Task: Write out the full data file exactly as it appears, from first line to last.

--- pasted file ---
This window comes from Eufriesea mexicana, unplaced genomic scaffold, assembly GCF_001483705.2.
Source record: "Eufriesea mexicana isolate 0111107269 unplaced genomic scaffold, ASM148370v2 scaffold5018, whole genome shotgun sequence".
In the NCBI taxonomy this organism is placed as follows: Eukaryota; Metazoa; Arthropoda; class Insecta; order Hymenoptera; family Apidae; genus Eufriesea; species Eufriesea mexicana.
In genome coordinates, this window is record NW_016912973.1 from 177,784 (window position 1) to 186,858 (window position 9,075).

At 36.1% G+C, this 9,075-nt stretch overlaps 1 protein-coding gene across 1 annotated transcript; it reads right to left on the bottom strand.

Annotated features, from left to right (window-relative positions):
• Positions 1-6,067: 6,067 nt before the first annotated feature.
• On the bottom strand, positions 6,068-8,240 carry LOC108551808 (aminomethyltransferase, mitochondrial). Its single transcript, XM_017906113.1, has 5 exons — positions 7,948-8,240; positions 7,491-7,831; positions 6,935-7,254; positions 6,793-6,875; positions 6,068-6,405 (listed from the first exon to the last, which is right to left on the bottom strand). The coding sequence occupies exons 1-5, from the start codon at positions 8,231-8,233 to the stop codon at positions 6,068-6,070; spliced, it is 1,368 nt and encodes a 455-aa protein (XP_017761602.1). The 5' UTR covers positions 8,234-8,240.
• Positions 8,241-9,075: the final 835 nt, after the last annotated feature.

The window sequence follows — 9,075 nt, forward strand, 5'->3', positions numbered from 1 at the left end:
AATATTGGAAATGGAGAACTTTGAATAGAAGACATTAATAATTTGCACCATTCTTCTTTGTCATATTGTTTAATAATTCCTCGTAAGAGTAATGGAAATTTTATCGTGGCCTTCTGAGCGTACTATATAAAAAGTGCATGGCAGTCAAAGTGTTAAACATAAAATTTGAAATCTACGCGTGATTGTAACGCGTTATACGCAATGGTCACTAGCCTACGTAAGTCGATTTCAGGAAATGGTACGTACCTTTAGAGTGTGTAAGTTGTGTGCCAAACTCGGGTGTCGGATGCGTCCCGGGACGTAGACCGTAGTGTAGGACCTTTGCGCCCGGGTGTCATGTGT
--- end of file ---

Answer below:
This window comes from Eufriesea mexicana, unplaced genomic scaffold, assembly GCF_001483705.2.
Source record: "Eufriesea mexicana isolate 0111107269 unplaced genomic scaffold, ASM148370v2 scaffold5018, whole genome shotgun sequence".
In the NCBI taxonomy this organism is placed as follows: Eukaryota; Metazoa; Arthropoda; class Insecta; order Hymenoptera; family Apidae; genus Eufriesea; species Eufriesea mexicana.
In genome coordinates, this window is record NW_016912973.1 from 177,784 (window position 1) to 186,858 (window position 9,075).

At 36.1% G+C, this 9,075-nt stretch overlaps 1 protein-coding gene across 1 annotated transcript; it reads right to left on the bottom strand.

Annotated features, from left to right (window-relative positions):
• Positions 1-6,067: 6,067 nt before the first annotated feature.
• On the bottom strand, positions 6,068-8,240 carry LOC108551808 (aminomethyltransferase, mitochondrial). Its single transcript, XM_017906113.1, has 5 exons — positions 7,948-8,240; positions 7,491-7,831; positions 6,935-7,254; positions 6,793-6,875; positions 6,068-6,405 (listed from the first exon to the last, which is right to left on the bottom strand). The coding sequence occupies exons 1-5, from the start codon at positions 8,231-8,233 to the stop codon at positions 6,068-6,070; spliced, it is 1,368 nt and encodes a 455-aa protein (XP_017761602.1). The 5' UTR covers positions 8,234-8,240.
• Positions 8,241-9,075: the final 835 nt, after the last annotated feature.

The window sequence follows — 9,075 nt, forward strand, 5'->3', positions numbered from 1 at the left end:
AATATTGGAAATGGAGAACTTTGAATAGAAGACATTAATAATTTGCACCATTCTTCTTTGTCATATTGTTTAATAATTCCTCGTAAGAGTAATGGAAATTTTATCGTGGCCTTCTGAGCGTACTATATAAAAAGTGCATGGCAGTCAAAGTGTTAAACATAAAATTTGAAATCTACGCGTGATTGTAACGCGTTATACGCAATGGTCACTAGCCTACGTAAGTCGATTTCAGGAAATGGTACGTACCTTTAGAGTGTGTAAGTTGTGTGCCAAACTCGGGTGTCGGATGCGTCCCGGGACGTAGACCGTAGTGTAGGACCTTTGCGCCCGGGTGTCATGTGT